Beefed up powers for the Information Commissioner to fine and enforce disciplinary action on government bodies if they breach data protection lawsLegal rights to compensation for consumers when companies make people sign up online to deliberately misleading and illegible terms & conditions

I found this interesting because the Lib Dems have recently shown themselves particularly unconcerned with digital rights contained in ePrivacy laws. Specifically, they have shown a lack of compliance with the requirement at regulation 22 of the Privacy and Electronic Communications (EC Directive) Regulations 2003 (PECR). This regulation forbids the sending of direct marketing by email unless the recipient has notified the sender that she consents to the email being sent. The European directive to which PECR give effect specifies that “consent” should be taken to have been given only by use of

any appropriate method enabling a freely given specific and informed indication of the user’s wishes, including by ticking a box when visiting an Internet website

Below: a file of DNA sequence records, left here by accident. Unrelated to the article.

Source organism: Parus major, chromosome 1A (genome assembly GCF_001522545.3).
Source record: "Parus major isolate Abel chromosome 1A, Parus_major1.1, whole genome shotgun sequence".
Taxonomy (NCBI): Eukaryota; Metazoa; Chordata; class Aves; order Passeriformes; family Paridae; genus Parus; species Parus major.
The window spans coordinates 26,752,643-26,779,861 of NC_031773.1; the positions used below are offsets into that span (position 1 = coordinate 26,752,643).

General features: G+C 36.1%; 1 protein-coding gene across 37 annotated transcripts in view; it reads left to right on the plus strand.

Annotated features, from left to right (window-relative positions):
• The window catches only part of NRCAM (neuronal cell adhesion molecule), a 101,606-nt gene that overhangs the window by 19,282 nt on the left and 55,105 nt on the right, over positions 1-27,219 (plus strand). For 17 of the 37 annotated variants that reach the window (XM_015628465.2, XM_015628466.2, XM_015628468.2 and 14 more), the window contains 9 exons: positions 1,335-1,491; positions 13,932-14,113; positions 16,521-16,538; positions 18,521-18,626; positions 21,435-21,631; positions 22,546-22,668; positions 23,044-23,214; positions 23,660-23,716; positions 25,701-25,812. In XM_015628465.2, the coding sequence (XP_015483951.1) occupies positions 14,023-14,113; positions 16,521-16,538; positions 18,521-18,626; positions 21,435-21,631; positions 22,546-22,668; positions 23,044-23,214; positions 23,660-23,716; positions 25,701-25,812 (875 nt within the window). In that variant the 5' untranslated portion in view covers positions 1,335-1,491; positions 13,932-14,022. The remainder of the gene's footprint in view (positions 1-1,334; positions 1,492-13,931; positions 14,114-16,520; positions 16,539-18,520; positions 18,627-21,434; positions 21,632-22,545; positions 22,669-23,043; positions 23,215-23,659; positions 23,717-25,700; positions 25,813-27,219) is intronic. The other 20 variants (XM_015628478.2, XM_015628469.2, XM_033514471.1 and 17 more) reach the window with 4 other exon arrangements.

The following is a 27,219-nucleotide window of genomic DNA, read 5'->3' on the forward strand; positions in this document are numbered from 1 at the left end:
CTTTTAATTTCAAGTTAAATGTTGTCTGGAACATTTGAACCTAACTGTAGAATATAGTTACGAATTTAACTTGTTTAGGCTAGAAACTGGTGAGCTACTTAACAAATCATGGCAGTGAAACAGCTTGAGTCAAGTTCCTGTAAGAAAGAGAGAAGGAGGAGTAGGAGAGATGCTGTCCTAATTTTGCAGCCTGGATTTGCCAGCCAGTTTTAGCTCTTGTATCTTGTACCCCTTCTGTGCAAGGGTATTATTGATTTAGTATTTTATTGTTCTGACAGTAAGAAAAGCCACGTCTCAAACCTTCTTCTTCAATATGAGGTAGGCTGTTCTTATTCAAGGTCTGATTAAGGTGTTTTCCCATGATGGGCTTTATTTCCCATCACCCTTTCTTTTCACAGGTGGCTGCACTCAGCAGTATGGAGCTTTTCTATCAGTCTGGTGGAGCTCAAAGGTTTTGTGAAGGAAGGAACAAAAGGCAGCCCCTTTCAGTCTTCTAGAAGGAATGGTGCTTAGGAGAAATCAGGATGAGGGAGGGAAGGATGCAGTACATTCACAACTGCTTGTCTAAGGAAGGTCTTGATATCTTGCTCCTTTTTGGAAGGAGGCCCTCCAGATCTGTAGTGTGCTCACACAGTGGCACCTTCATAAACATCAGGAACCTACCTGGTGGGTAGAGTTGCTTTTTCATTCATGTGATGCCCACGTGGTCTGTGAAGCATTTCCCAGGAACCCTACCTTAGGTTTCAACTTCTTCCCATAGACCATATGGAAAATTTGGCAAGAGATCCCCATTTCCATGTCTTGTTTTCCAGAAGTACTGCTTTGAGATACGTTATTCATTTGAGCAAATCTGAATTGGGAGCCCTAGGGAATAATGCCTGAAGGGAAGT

And the Information Commissioner’s Office (ICO), which regulates PECR, explains in guidance [pdf] that

the person must understand what they are consenting to. Organisations must make sure they clearly and prominently explain exactly what the person is agreeing to, if this is not obvious. Including information in a dense privacy policy or hidden in ‘small print’ which is hard to find, difficult to understand, or rarely read will not be enough to establish informed consent…consent must be a positive expression of choice. It does not necessarily have to be a proactive declaration of consent – for example, consent might sometimes be given by submitting an online form, if there was a clear and prominent statement that this would be taken as agreement and there was the option to opt out. But organisations cannot assume consent from a failure to opt out